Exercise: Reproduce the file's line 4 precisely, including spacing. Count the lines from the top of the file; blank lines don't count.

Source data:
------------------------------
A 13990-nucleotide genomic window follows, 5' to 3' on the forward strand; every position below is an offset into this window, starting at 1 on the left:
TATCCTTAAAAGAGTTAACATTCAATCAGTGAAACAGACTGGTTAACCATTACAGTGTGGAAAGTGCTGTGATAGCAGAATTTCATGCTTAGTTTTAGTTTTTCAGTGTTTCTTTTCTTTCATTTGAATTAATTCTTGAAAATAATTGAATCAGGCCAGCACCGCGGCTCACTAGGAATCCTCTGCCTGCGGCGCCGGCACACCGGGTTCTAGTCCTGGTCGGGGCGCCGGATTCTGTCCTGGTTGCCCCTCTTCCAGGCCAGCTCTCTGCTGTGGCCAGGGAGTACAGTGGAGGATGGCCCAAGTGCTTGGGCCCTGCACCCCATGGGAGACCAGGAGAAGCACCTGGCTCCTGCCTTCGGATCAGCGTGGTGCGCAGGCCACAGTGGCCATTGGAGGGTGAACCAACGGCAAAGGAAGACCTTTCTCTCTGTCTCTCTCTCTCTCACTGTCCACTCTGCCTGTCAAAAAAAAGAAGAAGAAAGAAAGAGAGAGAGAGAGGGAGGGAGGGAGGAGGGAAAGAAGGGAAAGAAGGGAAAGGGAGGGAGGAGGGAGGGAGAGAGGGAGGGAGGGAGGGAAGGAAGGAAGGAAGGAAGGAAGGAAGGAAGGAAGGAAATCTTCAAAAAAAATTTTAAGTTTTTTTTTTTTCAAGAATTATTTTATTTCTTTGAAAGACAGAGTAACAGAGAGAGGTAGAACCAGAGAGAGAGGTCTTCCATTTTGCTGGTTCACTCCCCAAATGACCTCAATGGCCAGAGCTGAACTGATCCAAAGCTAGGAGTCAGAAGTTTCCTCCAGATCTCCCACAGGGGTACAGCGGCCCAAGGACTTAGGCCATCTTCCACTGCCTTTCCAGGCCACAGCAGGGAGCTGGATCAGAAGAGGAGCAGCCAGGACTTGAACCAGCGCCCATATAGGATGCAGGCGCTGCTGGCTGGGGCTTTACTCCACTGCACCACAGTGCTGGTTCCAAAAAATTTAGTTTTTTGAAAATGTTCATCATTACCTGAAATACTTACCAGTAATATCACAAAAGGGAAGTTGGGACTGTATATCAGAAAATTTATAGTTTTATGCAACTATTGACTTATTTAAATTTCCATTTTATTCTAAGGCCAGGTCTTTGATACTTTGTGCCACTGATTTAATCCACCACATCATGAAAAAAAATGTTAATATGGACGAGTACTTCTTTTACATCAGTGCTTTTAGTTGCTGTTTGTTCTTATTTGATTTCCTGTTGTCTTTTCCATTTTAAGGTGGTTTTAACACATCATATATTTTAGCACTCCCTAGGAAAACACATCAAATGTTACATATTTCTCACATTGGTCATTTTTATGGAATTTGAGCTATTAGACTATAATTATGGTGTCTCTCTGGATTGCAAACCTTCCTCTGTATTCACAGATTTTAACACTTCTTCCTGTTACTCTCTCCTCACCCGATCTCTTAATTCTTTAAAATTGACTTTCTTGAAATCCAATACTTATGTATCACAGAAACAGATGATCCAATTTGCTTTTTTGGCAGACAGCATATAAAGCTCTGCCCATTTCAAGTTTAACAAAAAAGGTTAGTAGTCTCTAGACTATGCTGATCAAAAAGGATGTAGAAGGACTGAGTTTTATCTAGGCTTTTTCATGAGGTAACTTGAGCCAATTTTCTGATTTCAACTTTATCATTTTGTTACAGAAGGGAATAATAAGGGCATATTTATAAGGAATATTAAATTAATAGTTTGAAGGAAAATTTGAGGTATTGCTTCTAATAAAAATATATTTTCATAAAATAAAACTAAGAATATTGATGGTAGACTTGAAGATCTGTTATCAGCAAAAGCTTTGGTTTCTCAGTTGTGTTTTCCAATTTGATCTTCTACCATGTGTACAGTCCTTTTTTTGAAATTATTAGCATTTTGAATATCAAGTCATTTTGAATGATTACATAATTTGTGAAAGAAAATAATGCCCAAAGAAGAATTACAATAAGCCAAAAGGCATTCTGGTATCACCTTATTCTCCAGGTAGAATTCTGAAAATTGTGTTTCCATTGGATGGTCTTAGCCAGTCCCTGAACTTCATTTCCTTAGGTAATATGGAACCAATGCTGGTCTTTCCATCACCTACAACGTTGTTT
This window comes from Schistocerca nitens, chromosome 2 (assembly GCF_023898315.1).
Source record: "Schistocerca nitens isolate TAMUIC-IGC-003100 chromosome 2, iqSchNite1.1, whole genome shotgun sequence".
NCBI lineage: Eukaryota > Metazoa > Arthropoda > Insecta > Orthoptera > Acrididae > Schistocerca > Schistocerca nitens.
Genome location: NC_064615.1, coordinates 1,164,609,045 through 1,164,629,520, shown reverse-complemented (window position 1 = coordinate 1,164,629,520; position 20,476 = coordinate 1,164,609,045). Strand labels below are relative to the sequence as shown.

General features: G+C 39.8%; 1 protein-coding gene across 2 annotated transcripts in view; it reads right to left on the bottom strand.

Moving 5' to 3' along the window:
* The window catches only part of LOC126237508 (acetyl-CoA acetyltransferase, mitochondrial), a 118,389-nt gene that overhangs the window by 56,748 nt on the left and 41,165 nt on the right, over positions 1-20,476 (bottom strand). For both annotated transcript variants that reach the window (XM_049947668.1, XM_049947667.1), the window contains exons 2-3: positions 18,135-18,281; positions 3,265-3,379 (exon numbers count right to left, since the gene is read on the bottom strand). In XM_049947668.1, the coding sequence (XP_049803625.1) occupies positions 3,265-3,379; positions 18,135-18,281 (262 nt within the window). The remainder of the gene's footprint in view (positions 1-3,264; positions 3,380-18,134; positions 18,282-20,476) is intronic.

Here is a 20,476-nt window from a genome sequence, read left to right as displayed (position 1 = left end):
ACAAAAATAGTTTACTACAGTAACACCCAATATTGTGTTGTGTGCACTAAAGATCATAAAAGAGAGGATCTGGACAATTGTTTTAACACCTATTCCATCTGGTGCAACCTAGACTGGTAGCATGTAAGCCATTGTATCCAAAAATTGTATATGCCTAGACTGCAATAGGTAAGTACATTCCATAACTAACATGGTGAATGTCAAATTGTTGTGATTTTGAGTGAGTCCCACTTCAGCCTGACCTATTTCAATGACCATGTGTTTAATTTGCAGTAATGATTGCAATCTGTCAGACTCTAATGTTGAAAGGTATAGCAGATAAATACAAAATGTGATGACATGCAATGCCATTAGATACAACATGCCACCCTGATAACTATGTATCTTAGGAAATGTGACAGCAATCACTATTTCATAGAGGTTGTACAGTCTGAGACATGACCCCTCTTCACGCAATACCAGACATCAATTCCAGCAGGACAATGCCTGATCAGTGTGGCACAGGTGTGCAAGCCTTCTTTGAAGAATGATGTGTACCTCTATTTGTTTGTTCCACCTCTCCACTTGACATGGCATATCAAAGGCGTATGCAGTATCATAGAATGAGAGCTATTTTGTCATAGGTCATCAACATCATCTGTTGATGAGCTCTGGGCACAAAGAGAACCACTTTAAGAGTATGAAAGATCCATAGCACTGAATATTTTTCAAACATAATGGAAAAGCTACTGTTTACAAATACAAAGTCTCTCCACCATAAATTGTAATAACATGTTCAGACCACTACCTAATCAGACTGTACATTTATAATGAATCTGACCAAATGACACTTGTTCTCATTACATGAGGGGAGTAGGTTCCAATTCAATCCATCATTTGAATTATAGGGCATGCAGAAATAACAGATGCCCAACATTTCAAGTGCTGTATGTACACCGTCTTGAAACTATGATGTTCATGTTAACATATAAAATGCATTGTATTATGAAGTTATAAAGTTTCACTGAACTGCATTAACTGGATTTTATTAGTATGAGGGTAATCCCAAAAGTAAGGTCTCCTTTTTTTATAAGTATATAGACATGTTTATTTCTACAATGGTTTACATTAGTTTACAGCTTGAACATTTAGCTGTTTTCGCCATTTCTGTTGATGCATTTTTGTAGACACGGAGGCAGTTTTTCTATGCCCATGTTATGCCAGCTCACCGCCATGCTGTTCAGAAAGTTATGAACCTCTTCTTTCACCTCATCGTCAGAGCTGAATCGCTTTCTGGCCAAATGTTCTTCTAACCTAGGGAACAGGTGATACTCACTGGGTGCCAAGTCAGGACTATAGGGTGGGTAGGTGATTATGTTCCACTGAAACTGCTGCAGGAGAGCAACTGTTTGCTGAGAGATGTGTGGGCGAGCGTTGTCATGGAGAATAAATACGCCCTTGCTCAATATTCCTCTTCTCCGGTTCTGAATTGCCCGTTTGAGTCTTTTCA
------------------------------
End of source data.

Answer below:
Source record: "Schistocerca nitens isolate TAMUIC-IGC-003100 chromosome 2, iqSchNite1.1, whole genome shotgun sequence".